And if we find ourselves losing control, straining for notes, losing pitch or running out of air? The best rescue for a song going wrong is always big deep breath. All the useful oxygen floods our brain, and the motor of the car is suddenly flush with gas. Your pitch will start to correct and suddenly you will be able to hold notes again. Try it! You'll be glad you did!
It takes years to develop the pre show warm up that works best for you but once you start preparing for shows in this way you will start to feel an increased sense of liberation and ease in performance knowing you've done everything in your power to make the experience easier.
(PS DEC 4TH SINGERS PLAYGROUND Performance workshop at the beautiful Winchester Street Theatre in Toronto is filling up fast...do get in touch if you are interested in jumping in. We do cover a proper warm up in class!
Details at http://www.singersplayground.com/workshops.html
Wednesday, November 16, 2011
Lets take a moment to talk about how to choose the voice coach thats right for you shall we?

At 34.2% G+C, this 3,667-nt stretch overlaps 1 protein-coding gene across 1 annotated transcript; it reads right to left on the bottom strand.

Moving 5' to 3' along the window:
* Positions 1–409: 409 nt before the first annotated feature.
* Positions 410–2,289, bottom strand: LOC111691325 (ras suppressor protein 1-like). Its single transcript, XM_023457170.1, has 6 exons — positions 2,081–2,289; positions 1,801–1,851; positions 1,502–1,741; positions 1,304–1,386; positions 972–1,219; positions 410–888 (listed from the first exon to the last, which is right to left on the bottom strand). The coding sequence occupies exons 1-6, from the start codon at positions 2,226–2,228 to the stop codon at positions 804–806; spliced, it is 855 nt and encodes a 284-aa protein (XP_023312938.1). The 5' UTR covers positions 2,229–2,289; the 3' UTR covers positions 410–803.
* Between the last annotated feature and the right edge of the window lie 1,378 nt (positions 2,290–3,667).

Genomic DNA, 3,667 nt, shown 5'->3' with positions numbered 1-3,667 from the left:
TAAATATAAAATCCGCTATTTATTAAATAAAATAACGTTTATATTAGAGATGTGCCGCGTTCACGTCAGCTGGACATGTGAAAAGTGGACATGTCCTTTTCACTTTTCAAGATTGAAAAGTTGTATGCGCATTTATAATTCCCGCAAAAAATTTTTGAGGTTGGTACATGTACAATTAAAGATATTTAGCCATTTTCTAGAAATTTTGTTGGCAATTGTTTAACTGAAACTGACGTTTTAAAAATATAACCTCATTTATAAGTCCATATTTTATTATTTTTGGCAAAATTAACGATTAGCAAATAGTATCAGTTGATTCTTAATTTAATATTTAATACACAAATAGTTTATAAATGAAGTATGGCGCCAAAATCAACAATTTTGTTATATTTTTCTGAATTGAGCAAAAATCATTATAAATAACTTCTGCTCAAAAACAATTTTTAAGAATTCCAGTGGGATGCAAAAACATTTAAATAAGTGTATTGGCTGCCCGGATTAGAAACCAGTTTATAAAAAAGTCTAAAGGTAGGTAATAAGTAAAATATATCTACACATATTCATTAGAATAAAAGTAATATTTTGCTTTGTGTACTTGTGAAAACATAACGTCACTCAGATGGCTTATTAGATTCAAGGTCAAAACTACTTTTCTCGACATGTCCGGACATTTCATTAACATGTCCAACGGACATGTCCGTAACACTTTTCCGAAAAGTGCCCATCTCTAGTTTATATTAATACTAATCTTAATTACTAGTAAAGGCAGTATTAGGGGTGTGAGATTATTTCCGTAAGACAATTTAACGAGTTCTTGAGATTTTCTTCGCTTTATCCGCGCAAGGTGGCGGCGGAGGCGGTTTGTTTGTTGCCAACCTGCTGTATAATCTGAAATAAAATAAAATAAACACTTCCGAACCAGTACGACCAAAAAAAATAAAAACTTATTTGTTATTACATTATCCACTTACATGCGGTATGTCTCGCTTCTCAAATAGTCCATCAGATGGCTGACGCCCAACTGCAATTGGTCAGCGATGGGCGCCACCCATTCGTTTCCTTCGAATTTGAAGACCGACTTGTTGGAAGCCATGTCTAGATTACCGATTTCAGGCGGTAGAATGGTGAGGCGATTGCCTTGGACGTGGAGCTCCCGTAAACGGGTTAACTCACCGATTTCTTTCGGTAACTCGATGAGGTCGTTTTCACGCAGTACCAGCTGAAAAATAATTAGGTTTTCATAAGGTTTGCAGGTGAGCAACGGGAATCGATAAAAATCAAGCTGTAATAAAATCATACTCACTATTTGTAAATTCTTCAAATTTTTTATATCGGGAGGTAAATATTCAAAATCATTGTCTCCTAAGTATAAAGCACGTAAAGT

A lot of times we hear that a coach has done wonders for someone's voice, or has an excellent reputation and so we eagerly sign up for sessions with that coach hoping that miracles will occur for us, sometimes without really looking into how the coach works or what their actual experience is.
For example classical coaches often have no experience with other forms of music or voice production and sometimes actively discourage ways of producing sound that are outside the specifics of classical technique. This is not necessarily a bad thing, especially if you are looking to work in classical music of course, HOWEVER, sometimes a singer is working with a classical coach from a very early age and later discovers an interest in pop songwriting or musical theatre and is actively discouraged from "ruining their voices" with other styles. Yes. Happens ALL the time.